Wasatch Wind Intermountain, LLC, has postponed completion of Pioneer Wind Park I until 2013 due to the ongoing appeals of the projects’ permits by an opposition group.
Also this week, the Northern Laramie Range Alliance (NLRA) has filed appeals of Wasatch’s permits and of previous court rulings. Thus far, the state District Court has ruled against the appeals and re-confirmed the ISC and Converse County permits. NLRA has also unsuccessfully challenged the projects to the Federal Energy Regulatory Commission and the Wyoming Public Service Commission. Appeals of the ISC and county permits are now at the Wyoming Supreme Court and a decision is expected sometime after June of this year.
The latest appeals by NLRA were filed in early and mid April to the Federal Energy Regulatory Commission.
With the decision to postpone the project, Wasatch said, the Power Purchase Agreement for PWP I has been terminated as PWP I has determined that it cannot fulfill its contractual online date of October due to the delays caused by the appeal process.
Rocky Mountain Power had two power purchase agreements with Wasatch for the Pioneer Wind Parks I and II.
“The decision to delay was difficult to make given the years of development and substantial resources that we have invested thus far and because so many people in the community are excited about the opportunities the wind projects will bring to the area,” Wasatch Senior Vice President of Communications Michelle Stevens said.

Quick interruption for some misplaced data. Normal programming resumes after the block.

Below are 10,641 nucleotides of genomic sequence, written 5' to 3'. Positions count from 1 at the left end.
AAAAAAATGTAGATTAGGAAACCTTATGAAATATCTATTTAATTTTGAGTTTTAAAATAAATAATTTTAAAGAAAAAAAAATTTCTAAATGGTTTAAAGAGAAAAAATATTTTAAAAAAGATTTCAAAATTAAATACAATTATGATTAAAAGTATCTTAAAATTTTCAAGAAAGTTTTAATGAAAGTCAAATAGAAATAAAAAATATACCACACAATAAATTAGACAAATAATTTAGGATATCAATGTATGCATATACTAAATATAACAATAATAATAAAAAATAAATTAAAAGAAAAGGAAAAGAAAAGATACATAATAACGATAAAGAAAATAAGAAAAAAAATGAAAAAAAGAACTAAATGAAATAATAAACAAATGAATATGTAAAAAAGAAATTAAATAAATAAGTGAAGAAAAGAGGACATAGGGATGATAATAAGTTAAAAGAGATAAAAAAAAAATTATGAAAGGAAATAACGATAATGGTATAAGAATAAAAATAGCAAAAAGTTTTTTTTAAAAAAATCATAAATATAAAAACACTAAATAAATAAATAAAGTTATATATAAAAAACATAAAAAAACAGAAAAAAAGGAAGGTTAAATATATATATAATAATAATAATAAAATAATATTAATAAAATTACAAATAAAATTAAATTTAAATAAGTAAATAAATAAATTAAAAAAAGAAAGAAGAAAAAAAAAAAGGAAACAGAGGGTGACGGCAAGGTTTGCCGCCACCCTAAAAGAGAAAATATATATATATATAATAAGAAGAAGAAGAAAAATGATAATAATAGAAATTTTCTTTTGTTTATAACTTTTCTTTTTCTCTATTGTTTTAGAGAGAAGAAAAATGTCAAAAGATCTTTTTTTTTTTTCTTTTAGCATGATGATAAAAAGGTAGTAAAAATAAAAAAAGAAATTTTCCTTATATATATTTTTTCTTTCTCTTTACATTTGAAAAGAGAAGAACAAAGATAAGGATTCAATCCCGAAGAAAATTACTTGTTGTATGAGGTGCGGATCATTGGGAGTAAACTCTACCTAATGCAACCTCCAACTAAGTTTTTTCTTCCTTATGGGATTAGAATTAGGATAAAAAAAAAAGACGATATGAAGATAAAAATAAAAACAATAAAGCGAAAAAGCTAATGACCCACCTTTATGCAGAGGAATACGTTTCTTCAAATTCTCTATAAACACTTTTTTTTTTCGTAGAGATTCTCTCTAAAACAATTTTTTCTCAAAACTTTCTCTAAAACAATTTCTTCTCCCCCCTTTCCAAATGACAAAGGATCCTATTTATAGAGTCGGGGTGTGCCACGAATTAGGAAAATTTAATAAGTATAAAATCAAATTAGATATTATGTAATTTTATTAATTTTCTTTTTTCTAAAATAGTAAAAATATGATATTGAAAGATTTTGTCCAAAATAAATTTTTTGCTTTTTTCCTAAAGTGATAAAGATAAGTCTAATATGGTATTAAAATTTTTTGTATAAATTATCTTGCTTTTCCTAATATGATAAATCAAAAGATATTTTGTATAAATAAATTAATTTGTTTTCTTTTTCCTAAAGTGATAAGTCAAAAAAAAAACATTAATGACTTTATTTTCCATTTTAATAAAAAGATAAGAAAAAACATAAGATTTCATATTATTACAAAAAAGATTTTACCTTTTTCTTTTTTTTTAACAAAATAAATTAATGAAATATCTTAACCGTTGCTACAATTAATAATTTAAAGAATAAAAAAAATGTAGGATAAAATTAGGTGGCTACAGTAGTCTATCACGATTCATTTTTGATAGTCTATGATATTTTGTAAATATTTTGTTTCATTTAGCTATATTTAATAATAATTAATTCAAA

The Pioneer Wind Park I and Pioneer Wind Park II projects received permits from the Wyoming Industrial Siting Council (ISC) and from Converse County in the summer of 2011.
“Just as we’ve obtained the permits necessary for both projects and then prevailed in all the legal challenges to the projects thus far, we’re confident that the projects will move forward,” Stevens said. “However, at this time we simply feel it’s best to allow the legal process to play out before proceeding with construction.”
If the postponed projects are completed in 2013, they are estimated to generate more than $6.5 million in sales tax in the first year, Stevens said. The projects could potentially generate more than $20 million in property and excise taxes over the next 20 years, a majority of which will go to the public education in Wyoming. They would also result in more than $170 million of capital investment in infrastructure in Converse County, including improvements to existing local roads.